You’ve always written autobiographically.
Some of the songs are completely autobiographical to the point of embarrassment [laughs]. With George Best, at that time every song that I wrote was about growing up. It’s kind of the greatest hits of my life and then, having got that LP out of the way, I was looking to develop the style and expand it and got less autobiographical. That process continued until Take Fountain came out (the LP before El Rey) when I went through a bit of a life change because I split up with my girlfriend of a long time and then moved to America for a couple of years so that was again very personal because I was living the songs as I was writing them. They are very intimate. It’s almost like looking at your diary, listening to those records now and thinking, “Oh God, I remember that exact situation.” It can be quite excruciating. There’s a little bit of me in every song.
Where is your ideal place for songwriting?
What I tend to do now is lock myself away in a seedy hotel somewhere, because I realize I can’t do it if there’s any distractions. I’m always really envious of these bands you hear who have written their new LP on tour. Radiohead have this special van that travels around with them on tour and they all go in there and lay down ideas while waiting between the sound check and the gig. And it sounds great, but I just can’t work like that. I need isolation and no distractions.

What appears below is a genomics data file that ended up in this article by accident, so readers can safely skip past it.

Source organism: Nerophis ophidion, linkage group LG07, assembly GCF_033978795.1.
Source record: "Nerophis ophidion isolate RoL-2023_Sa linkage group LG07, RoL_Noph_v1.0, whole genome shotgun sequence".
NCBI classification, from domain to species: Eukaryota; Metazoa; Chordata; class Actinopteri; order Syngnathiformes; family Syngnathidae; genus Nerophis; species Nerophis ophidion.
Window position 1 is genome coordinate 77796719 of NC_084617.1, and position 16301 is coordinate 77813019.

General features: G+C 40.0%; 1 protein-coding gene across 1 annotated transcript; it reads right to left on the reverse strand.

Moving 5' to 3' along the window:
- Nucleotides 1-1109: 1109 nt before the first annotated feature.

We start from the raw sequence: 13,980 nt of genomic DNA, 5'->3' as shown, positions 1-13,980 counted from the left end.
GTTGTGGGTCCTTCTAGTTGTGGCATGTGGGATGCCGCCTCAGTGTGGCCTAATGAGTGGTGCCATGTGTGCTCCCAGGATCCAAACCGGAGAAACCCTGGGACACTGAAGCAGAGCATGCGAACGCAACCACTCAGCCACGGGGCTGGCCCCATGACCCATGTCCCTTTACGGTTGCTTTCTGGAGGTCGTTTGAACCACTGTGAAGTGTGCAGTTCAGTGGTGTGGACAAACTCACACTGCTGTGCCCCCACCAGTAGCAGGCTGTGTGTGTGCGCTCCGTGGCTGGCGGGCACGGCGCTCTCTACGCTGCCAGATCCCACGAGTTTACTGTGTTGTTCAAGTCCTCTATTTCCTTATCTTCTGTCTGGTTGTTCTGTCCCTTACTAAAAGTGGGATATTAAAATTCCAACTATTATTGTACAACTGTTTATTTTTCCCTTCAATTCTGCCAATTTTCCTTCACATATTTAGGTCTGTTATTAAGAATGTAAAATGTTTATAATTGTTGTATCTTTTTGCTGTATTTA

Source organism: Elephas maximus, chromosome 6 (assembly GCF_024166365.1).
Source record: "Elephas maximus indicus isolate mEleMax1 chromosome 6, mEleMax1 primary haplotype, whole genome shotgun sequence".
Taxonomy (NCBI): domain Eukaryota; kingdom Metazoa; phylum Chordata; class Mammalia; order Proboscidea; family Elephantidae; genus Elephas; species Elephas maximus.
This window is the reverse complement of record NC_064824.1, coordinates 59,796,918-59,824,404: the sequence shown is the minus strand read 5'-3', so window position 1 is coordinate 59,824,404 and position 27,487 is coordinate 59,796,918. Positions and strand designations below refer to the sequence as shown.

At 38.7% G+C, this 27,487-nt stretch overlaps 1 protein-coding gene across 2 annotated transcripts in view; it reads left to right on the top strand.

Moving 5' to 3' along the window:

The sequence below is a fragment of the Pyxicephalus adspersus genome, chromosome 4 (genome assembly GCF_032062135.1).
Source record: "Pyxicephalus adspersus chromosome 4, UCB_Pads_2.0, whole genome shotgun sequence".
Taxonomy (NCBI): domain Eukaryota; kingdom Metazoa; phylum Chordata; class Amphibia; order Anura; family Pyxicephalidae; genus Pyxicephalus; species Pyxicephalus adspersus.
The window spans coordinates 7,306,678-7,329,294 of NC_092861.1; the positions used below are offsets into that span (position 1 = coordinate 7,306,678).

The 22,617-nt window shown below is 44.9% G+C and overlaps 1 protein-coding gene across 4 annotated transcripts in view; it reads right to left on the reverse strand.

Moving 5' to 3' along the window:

For El Rey I went to these little hotels and just stayed there for a week and did nothing apart from write. Again, you hear these legendary tales of “Paul McCartney knocks out a song in half an hour and it goes on to be the biggest selling song of all time,” and it takes me days to get to the point where I’m actually happy with it, so I’m probably not a good person to be around at those times anyway. I find it quite hard [to] work so I disappear.
So it doesn’t have to be a luxurious five-star hotel?
[Laughing] It would be nice, but in some ways that would be more distracting. If it was a great hotel in a great city I’d probably be exploring the city and using the facilities. So no, the cheaper and the seedier, the better. It’s not what you want to hear — it’s not very glam for a rock ‘n’ roll icon!
Have any new bands caught your attention?
There’s a band which caught my attention on Twitter which I heard about because they’ve got two Gedges in the band. It’s such a weird name, Gedge, it’s quite rare obviously, so I checked them out and they were great. I was really pleased because I thought it would be a real shame if I find this band where two of them are called Gedge and they end up being rubbish. I want to get them to do a few concerts with us this year.
You’re doing a Wedding Present and Cinerama gig. Will you ever combine the two bands?
With the Wedding Present, it’s the classic rock ‘n’ roll line up, whereas with Cinerama it’s more a case of me on my own trying to put together these filmic scores and arrangements. It’s a bit crazy, but it would be good if Cinerama one day covered a Wedding Present record. Valentina, for instance, is quite a rock record; it would be good for Cinerama to take that away and arrange that into a filmic pop concept and see how that worked.